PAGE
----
They are the type of players most would expect to enhance any Championship squad so we must hope that Bruce’s uncanny ability not to be able to motivate star names in a Villa shirt at least extends to Saturday evening. Sooner or later you’d expect a squad with talents like those three, Grealish, Kodjia, Elmohamady, McGinn, Whelan, Hourihane and Jedinak to shape up but if they want to leave it another week, fine by me.

I’ve always enjoyed playing Villa outside the top division at second and third tier level. It’s sometimes almost been reassuring that another decorated Football League founder member has accompanied us on our downward trajectories.

The games in 1987-88 were particularly significant. Few who witnessed the 1-1 draw away in September of that season (and only a paltry 11,272 of either persuasion bothered – so much for your illustrious history dictating whether you’re a “big club”) realised that Rovers were beginning their record run of 23 games without defeat.

The return game at Ewood  in February was the 22nd of those unbeaten matches with a healthy 17,000 on a Riverside-less ground and still ranks as one of the most tumultuous games I’ve seen. Steve Archibald’s two goals at the Blackburn End to cap moves driven by the like of Garner, Reid, Price, Hendry, Barker and Sellars rank with Speedie’s double gainst Derby and any amount of Shearer strikes as moments when being a Blackburn fan fleetingly felt like you were privileged to be born and raised so!

The famous FA Cup clashes of the 1980’s were lovely dashes of glamour to colour a mundane spell too, although the novelty wore off in the early part of this century when it seemed we were destined to be drawn together in every knock-out comp in perpetuity.

Draws at Ewood in 1980 (1-1) and 1990 (2-2) under Howard Kendall and Don Mackay respectively were followed by heroic replay failures. There have been few funnier moments than Andy Kennedy cutting in from the left as the Holt End taunted him with “(Birmingham) City reject” before unleashing a thunderbolt into the top corner under their noses.  We were Tony Daley-ed into submission eventually but it was fun while it lasted.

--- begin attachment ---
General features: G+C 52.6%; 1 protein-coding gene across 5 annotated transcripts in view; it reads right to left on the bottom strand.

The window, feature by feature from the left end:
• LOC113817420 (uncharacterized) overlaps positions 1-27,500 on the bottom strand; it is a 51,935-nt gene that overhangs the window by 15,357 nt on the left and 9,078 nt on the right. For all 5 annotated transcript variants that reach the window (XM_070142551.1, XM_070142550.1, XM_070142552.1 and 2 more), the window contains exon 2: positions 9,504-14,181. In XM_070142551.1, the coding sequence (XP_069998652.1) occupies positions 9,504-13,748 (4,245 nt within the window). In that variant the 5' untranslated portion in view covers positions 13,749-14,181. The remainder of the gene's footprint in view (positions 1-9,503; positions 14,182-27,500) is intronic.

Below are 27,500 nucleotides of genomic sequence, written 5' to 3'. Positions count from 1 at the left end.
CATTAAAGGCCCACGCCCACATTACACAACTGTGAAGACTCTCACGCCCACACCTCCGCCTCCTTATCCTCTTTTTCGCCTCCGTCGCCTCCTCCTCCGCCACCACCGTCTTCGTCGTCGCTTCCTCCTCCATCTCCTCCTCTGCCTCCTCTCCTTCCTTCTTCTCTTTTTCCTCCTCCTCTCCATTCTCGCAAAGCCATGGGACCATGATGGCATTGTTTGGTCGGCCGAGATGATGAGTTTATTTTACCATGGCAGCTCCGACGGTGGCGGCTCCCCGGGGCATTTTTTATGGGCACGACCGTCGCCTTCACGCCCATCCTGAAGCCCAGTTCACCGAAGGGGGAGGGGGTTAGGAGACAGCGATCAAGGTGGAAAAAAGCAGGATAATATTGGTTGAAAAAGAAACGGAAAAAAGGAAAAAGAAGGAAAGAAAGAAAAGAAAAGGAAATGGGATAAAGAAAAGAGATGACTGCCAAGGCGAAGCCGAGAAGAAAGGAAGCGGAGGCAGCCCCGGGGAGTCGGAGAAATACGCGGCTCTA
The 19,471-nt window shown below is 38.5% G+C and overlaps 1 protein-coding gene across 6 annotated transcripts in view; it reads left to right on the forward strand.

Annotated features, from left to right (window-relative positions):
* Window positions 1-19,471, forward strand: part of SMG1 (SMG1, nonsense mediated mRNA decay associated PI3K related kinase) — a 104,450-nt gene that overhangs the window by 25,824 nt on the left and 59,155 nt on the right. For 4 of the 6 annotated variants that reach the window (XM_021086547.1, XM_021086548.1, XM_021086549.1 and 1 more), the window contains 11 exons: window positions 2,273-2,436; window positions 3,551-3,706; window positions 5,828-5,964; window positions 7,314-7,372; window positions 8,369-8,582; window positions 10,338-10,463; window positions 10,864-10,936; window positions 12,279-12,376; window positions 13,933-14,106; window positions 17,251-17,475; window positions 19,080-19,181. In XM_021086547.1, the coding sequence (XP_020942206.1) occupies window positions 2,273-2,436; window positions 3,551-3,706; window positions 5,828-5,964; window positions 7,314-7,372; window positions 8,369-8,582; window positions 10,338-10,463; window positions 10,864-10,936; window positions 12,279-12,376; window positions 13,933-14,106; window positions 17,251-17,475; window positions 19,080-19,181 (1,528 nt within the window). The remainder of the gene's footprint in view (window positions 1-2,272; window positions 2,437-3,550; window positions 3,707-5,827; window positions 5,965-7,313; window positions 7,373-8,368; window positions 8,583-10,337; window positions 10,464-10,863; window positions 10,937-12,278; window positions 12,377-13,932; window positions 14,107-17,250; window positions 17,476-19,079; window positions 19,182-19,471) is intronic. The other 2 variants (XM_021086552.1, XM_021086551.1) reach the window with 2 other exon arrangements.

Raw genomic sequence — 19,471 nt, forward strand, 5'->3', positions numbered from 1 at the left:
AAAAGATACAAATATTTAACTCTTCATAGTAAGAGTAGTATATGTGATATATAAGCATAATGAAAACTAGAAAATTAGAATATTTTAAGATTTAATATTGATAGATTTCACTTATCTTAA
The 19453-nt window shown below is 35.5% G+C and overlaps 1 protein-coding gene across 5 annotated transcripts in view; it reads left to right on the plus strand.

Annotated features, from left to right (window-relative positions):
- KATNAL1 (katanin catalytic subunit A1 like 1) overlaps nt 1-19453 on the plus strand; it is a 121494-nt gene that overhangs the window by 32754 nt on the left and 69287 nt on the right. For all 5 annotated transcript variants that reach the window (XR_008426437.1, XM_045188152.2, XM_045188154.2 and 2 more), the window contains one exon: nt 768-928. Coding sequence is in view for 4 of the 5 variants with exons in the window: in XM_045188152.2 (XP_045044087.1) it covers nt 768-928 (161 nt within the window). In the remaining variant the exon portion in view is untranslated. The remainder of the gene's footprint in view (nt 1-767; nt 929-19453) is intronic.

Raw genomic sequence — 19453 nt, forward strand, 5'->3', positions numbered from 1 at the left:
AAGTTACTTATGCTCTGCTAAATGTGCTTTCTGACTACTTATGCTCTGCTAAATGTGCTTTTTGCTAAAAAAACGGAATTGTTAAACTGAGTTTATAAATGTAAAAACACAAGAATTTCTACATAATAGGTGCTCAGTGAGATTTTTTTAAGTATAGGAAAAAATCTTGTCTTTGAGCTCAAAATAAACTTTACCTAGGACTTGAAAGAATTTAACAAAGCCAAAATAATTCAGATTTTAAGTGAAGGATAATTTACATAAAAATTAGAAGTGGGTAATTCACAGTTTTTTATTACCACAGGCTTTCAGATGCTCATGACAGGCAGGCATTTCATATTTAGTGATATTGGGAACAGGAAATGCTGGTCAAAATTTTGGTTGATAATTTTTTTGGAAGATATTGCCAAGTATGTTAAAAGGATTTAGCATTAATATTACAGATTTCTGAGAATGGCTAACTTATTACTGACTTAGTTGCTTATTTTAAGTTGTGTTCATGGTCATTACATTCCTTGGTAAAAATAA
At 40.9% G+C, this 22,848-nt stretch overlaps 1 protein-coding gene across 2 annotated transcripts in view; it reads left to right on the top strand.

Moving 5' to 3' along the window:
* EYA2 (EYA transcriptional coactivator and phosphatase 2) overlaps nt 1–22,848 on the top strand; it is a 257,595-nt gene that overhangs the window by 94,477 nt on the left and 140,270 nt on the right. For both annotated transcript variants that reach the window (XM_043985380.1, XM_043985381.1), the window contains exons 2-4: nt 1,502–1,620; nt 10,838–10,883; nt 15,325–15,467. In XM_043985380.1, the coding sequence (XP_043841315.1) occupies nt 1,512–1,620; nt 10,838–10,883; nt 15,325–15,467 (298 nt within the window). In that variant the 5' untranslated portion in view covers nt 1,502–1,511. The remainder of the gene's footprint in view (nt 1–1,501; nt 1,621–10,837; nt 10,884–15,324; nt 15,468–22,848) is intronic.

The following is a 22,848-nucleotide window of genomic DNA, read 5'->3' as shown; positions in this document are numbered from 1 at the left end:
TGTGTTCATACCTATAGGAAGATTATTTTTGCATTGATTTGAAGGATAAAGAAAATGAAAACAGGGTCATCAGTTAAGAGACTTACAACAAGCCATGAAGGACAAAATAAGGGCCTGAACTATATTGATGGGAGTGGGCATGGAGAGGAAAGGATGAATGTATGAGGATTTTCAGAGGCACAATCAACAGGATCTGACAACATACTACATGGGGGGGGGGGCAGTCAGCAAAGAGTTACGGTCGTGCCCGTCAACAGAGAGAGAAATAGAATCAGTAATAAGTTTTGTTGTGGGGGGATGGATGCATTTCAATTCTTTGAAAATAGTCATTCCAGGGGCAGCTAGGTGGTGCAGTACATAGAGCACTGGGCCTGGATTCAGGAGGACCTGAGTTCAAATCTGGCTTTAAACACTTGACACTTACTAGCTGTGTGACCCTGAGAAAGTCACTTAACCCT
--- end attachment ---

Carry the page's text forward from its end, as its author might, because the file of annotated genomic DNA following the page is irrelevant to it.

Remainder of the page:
Up to press the Villa had sold around 3,500 tickets for the game and where the Darwen End has lately looked pathetically underpopulated I’m relishing the prospect of big match atmosphere despite the fact that television coverage will persuade a few in both camps to stay away.

There may also be a similar effect on Tuesday when Rovers visit Pride Park now that you can watch on the red button. It’s very rare I do away games midweek unless they’re within the old Lancashire boundaries and while nothing beats being there, if I did decide to set off and take the girls it would cost upwards of £60 for tickets.

Again, at time of writing Rovers had sold just 300 for this fixture. I’d expect to at least double, possibly treble that by matchday but it would be a shame if the convenience of watching at home for a tenner diminished the loyalty of the fabulous travelling army which so boosted last season’s efforts in far-flung locations.

We all know the media can’t wait for their beloved Frank Lampard to succeed and there’s no reason not to suppose he might not do in time . In fairness Lampard’s exalted status isn’t as undeserved as that of some of his contemporaries (you’d possibly rather see him succeed in management  than, say, John Terry. Or maybe you wouldn’t). But Derby are another lot who have often seemed to flout any threat of FFP constraints and Tony Mowbray will be canny enough to realise that the Rams are still an odd setback away from being the finished article.